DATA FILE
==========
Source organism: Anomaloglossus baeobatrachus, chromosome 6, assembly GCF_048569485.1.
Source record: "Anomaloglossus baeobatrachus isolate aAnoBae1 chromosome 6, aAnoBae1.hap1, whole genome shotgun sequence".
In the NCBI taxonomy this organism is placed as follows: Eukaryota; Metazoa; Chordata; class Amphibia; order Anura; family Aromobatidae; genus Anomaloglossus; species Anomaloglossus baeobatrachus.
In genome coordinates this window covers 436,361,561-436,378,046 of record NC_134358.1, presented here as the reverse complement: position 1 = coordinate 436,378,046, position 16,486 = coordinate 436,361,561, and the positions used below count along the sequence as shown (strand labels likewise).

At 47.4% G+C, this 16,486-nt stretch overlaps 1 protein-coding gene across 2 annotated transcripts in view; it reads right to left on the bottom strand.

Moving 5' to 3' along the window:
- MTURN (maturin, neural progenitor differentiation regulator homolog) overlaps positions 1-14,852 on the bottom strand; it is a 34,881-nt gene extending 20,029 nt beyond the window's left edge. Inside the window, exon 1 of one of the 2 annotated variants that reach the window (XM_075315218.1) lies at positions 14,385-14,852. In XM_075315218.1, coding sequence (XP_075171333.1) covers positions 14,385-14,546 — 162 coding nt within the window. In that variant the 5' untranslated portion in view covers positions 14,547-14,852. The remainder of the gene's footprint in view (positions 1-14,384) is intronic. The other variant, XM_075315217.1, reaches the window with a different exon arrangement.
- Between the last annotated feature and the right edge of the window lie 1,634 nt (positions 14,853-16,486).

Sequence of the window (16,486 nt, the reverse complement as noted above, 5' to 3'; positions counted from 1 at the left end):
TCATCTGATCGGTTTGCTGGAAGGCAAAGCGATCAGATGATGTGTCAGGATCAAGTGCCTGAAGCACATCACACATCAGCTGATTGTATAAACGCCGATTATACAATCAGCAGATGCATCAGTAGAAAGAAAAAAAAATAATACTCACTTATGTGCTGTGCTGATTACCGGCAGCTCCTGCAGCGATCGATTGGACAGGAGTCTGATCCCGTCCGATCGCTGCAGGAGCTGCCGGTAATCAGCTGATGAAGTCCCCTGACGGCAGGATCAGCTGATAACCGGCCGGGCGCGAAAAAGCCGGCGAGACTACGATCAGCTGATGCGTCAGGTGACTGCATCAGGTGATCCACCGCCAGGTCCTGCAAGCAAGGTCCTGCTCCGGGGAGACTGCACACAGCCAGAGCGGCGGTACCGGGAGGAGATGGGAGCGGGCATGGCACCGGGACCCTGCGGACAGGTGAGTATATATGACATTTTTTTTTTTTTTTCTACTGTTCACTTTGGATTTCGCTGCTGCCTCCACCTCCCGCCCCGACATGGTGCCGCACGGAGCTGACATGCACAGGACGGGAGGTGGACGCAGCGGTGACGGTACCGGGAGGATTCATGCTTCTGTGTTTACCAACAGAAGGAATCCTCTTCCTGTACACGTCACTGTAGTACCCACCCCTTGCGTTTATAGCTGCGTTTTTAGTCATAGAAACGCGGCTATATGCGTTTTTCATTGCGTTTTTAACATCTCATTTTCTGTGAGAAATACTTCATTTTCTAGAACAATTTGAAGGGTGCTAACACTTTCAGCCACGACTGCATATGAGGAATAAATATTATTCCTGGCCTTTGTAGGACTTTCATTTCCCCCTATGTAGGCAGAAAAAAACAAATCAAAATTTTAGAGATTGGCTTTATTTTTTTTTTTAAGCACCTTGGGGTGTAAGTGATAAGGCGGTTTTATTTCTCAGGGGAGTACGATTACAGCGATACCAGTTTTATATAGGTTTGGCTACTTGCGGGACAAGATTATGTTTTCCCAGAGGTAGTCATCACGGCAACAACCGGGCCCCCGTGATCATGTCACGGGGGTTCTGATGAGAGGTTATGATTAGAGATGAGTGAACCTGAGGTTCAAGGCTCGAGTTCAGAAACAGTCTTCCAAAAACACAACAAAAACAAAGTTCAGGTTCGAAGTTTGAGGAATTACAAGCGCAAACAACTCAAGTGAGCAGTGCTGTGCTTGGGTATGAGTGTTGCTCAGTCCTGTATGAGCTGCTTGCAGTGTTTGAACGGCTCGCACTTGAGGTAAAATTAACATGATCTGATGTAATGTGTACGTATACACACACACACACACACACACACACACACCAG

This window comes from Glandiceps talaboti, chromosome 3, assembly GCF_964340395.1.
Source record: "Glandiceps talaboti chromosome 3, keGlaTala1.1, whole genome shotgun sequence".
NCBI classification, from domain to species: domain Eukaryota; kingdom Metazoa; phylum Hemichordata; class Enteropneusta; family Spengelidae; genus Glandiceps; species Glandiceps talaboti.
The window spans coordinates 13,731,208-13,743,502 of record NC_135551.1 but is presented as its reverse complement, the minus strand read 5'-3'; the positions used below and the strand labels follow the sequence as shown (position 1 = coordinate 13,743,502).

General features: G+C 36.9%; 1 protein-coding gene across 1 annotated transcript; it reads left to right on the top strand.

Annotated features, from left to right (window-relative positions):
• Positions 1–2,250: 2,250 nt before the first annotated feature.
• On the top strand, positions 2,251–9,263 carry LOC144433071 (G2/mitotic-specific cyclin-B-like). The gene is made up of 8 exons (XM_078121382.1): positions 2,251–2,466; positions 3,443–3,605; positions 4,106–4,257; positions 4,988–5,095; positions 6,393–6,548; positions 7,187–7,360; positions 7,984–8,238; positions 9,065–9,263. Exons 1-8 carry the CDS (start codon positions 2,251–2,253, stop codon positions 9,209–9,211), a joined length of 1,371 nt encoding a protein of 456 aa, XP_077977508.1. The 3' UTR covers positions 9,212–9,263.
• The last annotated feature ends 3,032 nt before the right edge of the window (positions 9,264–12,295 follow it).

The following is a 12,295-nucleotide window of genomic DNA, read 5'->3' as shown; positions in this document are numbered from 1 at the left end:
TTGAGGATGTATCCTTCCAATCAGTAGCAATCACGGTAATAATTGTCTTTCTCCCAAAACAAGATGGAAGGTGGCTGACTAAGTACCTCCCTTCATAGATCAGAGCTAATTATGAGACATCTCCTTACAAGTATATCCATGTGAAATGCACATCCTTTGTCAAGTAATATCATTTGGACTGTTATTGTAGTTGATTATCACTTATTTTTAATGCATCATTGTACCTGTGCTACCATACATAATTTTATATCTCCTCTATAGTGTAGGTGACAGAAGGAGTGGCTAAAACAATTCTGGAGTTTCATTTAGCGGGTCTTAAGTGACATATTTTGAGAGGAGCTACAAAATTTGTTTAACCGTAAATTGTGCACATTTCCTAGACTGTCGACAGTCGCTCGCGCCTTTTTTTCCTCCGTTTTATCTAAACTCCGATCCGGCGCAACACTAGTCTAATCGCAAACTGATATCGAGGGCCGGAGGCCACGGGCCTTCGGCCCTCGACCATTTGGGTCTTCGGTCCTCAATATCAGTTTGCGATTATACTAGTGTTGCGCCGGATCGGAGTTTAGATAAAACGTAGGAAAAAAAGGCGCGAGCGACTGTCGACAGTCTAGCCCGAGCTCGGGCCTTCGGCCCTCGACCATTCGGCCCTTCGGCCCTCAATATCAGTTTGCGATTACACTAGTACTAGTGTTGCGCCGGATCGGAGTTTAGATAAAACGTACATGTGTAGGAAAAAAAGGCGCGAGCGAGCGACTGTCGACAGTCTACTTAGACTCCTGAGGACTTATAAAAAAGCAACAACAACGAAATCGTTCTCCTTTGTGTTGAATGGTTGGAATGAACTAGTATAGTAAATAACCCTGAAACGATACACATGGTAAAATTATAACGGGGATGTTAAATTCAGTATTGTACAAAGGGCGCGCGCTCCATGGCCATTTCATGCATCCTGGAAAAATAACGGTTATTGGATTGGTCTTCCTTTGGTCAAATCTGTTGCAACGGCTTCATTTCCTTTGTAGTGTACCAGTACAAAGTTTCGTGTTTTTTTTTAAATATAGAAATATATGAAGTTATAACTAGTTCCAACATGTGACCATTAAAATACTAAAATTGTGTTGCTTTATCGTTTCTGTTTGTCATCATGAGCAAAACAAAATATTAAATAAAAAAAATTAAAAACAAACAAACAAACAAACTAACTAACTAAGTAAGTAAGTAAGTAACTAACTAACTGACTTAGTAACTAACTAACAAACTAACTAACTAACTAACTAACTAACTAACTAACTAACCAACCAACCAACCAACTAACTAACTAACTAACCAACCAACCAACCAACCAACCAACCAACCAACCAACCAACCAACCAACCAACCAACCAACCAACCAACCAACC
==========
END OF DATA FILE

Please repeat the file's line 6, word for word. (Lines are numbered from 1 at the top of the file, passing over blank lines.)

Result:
Moving 5' to 3' along the window: